In our experience, a partial energy efficiency rating is the most cost-effective pathway for most extensions. Why? Because it looks at all the building elements – walls, roof, floors – not just the windows (see pathway 2 below). If there are any challenges, we can usually get to 6 stars by increasing the performance of your house through added insulation and design tweaks.

Note: Renovations and extensions only need to meet a minimum of 6 stars, whereas new builds have to meet a minimum of 7 stars from 1 October 2023 under the NCC 2022. 

Pathway 2: Deemed to satisfy, also known as the glazing calculator

Using this method, we do calculations based on the windows (or glazing) in the house. Although this method is the fastest and cheapest, it can be difficult to comply with unless the work meets these very specific rules:

  • The addition is less than 50sqm
  • There is no opportunity for northern glazing

In these instances, we can use the pre-2009 glazing calculator to achieve a good outcome. This method is frequently used by builders, architects and building professionals in-house, as it is fairly straightforward to complete. If you are interested in improving the thermal performance or energy use of your home, this won’t help you – you’ll be better off engaging a professional thermal performance consultant for advice on how to make your renovation more energy efficient.

We will always advise clients if we think this pathway is appropriate for their build.

Pathway 3: Alternative solutions if intentions are good

An alternative solution is generally an expert report that provides a case for passing the proposed building.

The only time we use an alternative solution is when the renovation includes something not covered by legislation, such as a sunroom. In this case, we’re looking at whether the work aligns with the intentions of the code. An alternative solution still needs to be accepted by your building certifier, so we engage them as part of the process to make sure that they’re happy with the proposed solution.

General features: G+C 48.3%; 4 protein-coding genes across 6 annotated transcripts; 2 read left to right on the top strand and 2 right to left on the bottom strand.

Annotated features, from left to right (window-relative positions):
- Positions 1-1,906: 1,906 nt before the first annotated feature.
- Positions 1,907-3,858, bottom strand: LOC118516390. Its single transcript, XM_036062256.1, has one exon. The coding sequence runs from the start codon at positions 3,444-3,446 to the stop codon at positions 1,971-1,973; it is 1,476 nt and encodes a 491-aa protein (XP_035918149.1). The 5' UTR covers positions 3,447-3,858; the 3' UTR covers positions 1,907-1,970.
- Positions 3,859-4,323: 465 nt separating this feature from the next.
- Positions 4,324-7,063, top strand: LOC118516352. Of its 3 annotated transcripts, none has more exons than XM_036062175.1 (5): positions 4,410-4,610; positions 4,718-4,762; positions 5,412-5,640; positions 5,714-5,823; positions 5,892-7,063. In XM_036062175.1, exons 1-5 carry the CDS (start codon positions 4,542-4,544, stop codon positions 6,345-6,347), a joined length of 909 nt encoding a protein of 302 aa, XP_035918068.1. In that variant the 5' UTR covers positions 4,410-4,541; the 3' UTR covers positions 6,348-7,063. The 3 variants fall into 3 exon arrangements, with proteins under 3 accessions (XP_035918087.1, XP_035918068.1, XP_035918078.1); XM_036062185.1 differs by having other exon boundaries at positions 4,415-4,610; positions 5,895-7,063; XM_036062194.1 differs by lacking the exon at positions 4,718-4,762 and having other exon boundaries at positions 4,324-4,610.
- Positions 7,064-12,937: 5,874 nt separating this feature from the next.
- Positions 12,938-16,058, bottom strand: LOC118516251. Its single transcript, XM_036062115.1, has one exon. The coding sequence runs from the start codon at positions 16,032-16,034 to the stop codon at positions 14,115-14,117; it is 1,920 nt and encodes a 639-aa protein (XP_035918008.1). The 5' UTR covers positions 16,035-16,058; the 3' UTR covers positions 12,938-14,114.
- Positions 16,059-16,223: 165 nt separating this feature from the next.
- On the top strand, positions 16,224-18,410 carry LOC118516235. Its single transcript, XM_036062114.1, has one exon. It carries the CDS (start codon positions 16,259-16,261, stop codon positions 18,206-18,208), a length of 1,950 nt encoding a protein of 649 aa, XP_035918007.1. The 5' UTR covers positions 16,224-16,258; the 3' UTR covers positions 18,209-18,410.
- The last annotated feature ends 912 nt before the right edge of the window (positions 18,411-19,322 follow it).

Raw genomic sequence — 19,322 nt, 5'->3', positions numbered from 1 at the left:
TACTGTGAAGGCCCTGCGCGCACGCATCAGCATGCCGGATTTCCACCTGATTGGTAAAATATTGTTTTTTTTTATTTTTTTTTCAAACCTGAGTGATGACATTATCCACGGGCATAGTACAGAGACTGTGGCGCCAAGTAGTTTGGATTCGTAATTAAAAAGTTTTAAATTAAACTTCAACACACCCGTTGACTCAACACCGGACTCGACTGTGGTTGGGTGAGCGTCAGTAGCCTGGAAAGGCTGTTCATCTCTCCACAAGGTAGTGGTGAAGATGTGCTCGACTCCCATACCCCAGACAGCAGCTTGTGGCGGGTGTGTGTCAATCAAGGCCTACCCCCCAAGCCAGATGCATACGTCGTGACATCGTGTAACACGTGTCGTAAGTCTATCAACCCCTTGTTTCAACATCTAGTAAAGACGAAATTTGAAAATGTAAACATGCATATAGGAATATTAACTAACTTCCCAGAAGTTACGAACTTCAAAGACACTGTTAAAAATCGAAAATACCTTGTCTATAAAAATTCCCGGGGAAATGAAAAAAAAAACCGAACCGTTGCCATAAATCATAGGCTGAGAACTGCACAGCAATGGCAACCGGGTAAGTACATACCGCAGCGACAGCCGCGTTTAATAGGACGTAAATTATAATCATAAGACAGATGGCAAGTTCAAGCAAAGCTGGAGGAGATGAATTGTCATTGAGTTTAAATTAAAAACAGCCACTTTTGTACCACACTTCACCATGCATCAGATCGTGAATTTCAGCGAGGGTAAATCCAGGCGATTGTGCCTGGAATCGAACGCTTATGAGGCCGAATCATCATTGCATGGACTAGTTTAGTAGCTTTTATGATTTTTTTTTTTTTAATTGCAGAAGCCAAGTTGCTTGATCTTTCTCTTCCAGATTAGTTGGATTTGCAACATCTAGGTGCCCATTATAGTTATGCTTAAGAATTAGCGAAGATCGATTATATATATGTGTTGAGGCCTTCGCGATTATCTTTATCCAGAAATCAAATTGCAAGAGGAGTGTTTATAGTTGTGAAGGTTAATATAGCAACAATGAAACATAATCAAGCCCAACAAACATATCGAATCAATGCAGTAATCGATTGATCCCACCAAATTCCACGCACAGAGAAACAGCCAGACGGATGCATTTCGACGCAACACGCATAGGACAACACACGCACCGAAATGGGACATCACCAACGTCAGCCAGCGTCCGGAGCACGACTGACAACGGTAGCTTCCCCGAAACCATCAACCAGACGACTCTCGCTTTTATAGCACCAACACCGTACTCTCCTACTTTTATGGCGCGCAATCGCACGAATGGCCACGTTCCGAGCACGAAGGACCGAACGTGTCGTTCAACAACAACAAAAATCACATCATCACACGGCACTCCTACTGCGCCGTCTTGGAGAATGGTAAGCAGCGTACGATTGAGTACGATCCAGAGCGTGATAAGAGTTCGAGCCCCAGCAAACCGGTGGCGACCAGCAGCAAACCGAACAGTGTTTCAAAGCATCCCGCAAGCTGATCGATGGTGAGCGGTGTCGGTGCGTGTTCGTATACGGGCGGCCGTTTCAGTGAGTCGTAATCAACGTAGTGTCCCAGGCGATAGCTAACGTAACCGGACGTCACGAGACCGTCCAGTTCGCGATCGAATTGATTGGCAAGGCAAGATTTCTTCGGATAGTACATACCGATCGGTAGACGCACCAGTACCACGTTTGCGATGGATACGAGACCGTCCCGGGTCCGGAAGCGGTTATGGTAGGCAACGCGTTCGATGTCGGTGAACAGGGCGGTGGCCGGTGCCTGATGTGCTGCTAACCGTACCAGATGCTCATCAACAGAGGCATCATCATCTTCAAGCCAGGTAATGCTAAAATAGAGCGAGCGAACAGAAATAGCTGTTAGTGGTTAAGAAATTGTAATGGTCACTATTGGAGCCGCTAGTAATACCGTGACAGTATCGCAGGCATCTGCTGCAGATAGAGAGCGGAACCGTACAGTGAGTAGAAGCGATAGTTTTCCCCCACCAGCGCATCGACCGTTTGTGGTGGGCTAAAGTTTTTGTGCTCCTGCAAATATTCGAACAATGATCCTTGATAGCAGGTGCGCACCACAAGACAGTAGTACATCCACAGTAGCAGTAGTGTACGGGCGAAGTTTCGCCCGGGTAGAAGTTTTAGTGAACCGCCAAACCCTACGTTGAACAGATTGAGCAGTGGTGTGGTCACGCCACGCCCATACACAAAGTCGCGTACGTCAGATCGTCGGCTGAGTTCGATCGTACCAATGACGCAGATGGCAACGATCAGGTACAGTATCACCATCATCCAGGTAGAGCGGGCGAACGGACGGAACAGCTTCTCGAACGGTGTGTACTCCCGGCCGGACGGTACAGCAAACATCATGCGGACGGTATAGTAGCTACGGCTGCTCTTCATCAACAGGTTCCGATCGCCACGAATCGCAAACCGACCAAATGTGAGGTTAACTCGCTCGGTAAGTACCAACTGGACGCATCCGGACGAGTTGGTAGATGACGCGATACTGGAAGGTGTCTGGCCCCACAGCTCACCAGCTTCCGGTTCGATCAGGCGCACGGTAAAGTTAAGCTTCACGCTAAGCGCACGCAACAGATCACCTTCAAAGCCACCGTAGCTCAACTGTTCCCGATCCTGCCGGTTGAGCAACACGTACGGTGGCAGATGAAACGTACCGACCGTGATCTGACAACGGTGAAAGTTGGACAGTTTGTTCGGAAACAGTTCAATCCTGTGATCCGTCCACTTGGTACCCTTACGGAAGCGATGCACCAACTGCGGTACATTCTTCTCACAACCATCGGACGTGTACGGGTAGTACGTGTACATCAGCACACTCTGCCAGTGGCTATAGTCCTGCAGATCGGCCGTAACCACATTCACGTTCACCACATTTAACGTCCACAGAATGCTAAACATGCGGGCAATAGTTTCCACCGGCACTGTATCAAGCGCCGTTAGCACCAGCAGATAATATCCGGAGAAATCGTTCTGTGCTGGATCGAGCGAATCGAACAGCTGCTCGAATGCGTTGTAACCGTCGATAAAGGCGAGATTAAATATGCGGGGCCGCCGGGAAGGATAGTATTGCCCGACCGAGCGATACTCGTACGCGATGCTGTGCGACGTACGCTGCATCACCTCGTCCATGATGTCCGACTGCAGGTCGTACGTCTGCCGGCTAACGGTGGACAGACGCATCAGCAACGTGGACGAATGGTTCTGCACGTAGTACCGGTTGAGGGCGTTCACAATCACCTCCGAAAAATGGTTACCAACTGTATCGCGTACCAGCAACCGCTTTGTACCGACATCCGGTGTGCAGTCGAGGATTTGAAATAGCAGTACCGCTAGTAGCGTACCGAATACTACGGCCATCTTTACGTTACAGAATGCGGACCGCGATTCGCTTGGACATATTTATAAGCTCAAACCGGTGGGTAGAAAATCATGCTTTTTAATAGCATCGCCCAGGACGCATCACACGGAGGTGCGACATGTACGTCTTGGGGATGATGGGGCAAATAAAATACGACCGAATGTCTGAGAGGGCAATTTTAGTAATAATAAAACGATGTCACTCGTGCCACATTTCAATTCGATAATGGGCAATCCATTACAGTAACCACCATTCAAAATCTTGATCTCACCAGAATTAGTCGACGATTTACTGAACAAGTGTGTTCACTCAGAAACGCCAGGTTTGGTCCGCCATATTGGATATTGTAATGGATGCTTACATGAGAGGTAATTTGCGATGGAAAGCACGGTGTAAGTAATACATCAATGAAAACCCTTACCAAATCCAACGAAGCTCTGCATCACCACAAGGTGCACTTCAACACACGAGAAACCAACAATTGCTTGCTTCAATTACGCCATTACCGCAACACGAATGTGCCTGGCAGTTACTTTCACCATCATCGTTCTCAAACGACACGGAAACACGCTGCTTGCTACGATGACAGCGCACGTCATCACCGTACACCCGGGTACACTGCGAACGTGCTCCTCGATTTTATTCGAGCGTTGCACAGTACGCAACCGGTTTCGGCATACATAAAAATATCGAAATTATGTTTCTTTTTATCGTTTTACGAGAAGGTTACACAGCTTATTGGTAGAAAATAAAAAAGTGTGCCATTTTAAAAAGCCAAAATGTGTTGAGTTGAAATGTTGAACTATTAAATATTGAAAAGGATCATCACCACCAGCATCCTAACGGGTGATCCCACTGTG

More than an energy efficiency rating, look at these three things 

When we help people make their renovations more energy efficient, we work through the house in three sections:

  1. Improve the building envelope. This means looking at the walls, roof and floor to ensure they are working for the house – insulation and airtightness will be your best bang-for-buck. (Check out our guide on how to insulate a timber floor, and the basics of airtightness).
  2. Get the best from your windows. Can you get sun in during winter? Can you shade the home during summer? Will you improve the windows with blinds and pelmets, or can your client afford high performance windows, like uPVC double-glazing?
  3. Don’t forget your systems. Finally, don’t forget the heating and cooling systems. Fixing the house as per point 1 will make your heating and cooling much more effective. We also recommend replacing any gas appliances with electric during a renovation, or planning power for the electric replacement if you are waiting for the end of an appliance’s serviceable life. Will you have solar? Do you need to wire in an electric car charger? Make provisions for these so your house runs well with minimal energy and is future-ready.

If you want to make the most of the energy efficiency process, request a quote to find out more about how we can help you prioritise your renovation actions with our Australian first, real-time home energy efficiency design app. We love helping people get the most comfort from their renovation!

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Featured image: Austin Maynard Architects renovation. Source: AFR.